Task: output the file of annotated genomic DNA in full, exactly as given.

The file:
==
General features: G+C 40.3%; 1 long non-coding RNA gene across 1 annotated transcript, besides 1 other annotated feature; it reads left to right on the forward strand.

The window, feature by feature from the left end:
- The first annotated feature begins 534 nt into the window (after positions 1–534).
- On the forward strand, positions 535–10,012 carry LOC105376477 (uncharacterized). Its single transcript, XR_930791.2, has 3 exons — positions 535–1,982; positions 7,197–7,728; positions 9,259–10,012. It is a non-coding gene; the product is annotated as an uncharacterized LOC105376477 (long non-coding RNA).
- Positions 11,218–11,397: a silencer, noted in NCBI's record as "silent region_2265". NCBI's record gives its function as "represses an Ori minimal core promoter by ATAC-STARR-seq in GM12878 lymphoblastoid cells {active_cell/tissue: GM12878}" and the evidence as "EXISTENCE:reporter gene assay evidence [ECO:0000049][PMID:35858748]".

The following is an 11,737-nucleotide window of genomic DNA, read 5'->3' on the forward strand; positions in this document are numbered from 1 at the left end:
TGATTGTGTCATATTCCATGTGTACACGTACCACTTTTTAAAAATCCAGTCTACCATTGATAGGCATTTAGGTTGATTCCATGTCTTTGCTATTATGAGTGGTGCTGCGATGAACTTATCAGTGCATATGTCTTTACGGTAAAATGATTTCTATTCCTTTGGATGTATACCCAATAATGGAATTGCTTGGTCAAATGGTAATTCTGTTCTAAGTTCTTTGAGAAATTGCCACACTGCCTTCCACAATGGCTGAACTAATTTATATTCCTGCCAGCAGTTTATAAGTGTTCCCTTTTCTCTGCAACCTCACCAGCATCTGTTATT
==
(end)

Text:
General features: G+C 40.3%; 1 long non-coding RNA gene across 1 annotated transcript, besides 1 other annotated feature; it reads left to right on the forward strand.

The window, feature by feature from the left end:
- The first annotated feature begins 534 nt into the window (after positions 1–534).
- On the forward strand, positions 535–10,012 carry LOC105376477 (uncharacterized). Its single transcript, XR_930791.2, has 3 exons — positions 535–1,982; positions 7,197–7,728; positions 9,259–10,012. It is a non-coding gene; the product is annotated as an uncharacterized LOC105376477 (long non-coding RNA).
- Positions 11,218–11,397: a silencer, noted in NCBI's record as "silent region_2265". NCBI's record gives its function as "represses an Ori minimal core promoter by ATAC-STARR-seq in GM12878 lymphoblastoid cells {active_cell/tissue: GM12878}" and the evidence as "EXISTENCE:reporter gene assay evidence [ECO:0000049][PMID:35858748]".

The following is an 11,737-nucleotide window of genomic DNA, read 5'->3' on the forward strand; positions in this document are numbered from 1 at the left end:
TGATTGTGTCATATTCCATGTGTACACGTACCACTTTTTAAAAATCCAGTCTACCATTGATAGGCATTTAGGTTGATTCCATGTCTTTGCTATTATGAGTGGTGCTGCGATGAACTTATCAGTGCATATGTCTTTACGGTAAAATGATTTCTATTCCTTTGGATGTATACCCAATAATGGAATTGCTTGGTCAAATGGTAATTCTGTTCTAAGTTCTTTGAGAAATTGCCACACTGCCTTCCACAATGGCTGAACTAATTTATATTCCTGCCAGCAGTTTATAAGTGTTCCCTTTTCTCTGCAACCTCACCAGCATCTGTTATT